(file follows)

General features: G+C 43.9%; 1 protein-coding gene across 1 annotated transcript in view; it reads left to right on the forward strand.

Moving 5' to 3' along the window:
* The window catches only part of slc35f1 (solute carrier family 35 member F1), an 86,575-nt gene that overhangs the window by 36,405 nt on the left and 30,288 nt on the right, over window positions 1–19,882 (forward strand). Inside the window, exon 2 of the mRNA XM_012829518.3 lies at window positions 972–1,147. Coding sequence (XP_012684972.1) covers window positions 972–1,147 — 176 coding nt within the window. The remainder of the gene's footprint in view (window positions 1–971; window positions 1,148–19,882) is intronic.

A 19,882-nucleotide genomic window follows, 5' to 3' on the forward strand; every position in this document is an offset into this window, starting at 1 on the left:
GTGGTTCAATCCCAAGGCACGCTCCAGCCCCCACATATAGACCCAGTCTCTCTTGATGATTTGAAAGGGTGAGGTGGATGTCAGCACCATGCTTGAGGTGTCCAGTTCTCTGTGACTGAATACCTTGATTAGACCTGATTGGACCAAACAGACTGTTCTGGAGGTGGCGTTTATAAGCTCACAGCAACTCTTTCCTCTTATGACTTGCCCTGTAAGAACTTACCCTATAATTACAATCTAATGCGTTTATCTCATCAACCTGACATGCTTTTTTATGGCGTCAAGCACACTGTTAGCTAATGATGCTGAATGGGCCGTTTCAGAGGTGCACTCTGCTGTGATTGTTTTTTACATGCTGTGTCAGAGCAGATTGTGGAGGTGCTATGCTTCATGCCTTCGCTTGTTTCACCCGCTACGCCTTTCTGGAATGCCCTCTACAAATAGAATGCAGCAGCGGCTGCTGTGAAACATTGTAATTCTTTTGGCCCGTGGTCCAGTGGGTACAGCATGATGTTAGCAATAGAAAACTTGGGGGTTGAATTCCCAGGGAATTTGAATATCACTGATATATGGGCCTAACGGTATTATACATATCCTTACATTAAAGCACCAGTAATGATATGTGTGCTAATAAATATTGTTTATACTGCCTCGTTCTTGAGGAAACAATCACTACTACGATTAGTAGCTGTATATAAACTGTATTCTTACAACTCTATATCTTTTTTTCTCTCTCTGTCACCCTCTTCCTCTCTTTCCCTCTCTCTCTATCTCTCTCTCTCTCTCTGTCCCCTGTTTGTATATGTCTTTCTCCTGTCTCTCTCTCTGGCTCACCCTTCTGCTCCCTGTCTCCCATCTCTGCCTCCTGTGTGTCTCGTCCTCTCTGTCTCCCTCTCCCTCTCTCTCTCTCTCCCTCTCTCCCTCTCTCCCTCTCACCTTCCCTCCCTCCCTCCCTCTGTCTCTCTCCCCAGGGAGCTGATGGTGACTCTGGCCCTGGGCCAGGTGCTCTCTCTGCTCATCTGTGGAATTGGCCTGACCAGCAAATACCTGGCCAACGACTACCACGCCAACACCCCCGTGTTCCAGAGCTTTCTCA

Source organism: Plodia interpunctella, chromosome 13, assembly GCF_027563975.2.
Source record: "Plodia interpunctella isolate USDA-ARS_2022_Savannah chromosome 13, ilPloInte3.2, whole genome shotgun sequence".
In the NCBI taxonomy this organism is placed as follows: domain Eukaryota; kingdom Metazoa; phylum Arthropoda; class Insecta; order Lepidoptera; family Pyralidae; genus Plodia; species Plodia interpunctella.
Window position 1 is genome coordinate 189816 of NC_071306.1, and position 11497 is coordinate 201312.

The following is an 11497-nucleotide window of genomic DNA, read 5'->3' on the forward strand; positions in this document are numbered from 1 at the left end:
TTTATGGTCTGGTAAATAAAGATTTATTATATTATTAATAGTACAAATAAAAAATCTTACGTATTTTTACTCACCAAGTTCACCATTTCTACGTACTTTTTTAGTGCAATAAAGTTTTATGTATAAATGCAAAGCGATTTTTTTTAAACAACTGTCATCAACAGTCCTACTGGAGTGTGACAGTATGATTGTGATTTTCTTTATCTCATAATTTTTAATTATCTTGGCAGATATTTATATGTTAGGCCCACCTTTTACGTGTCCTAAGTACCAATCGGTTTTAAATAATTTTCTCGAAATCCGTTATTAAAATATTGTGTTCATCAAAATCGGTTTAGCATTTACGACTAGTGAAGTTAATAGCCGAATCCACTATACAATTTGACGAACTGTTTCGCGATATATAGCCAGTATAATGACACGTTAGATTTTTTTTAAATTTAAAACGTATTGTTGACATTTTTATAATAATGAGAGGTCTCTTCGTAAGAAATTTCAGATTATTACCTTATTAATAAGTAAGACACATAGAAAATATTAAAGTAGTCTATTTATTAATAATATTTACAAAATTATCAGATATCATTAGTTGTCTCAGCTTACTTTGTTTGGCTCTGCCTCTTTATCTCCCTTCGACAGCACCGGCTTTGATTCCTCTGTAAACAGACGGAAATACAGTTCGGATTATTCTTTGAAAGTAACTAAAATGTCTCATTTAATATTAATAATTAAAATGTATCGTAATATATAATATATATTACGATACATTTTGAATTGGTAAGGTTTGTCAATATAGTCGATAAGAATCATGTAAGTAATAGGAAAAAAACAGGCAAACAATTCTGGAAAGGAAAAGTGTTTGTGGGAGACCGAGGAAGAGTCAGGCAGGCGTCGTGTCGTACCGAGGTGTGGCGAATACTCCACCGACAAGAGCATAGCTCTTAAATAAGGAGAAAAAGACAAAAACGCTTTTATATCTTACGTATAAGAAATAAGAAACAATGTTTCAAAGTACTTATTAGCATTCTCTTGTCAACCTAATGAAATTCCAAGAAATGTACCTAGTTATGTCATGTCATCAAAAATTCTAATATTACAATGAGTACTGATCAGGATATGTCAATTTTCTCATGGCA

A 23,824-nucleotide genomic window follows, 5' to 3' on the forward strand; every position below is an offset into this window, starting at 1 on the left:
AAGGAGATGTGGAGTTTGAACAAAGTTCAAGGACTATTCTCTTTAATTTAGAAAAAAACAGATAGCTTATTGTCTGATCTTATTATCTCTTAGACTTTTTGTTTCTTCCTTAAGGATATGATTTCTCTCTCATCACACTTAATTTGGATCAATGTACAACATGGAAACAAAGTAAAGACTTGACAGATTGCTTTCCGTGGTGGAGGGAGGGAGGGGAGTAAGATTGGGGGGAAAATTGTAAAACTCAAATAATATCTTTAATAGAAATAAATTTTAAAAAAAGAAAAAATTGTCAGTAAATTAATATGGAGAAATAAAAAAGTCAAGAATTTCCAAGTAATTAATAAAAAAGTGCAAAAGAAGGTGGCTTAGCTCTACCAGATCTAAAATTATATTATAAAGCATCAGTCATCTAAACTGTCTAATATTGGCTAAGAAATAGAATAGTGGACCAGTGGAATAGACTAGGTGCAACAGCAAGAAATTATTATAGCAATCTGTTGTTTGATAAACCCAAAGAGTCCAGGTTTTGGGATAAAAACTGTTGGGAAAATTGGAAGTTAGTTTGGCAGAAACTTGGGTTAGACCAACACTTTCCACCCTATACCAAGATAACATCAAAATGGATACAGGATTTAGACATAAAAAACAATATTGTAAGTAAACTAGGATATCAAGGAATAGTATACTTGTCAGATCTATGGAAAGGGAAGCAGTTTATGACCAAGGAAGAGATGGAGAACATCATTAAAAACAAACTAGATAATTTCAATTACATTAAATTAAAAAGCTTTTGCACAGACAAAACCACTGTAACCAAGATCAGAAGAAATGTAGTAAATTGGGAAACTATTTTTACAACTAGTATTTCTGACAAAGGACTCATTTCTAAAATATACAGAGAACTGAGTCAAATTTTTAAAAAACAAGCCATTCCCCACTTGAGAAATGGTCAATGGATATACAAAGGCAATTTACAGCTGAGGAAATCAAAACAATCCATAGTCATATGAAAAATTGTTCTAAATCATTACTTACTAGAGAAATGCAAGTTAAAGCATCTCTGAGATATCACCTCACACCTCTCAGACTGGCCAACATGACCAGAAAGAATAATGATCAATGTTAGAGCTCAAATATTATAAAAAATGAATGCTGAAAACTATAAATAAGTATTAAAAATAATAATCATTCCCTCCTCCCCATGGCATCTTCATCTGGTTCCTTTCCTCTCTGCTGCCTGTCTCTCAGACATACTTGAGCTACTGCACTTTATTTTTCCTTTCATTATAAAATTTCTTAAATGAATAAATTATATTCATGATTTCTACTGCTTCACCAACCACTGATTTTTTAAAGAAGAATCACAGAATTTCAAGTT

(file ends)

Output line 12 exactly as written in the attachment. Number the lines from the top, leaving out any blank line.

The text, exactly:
A 23,824-nucleotide genomic window follows, 5' to 3' on the forward strand; every position below is an offset into this window, starting at 1 on the left: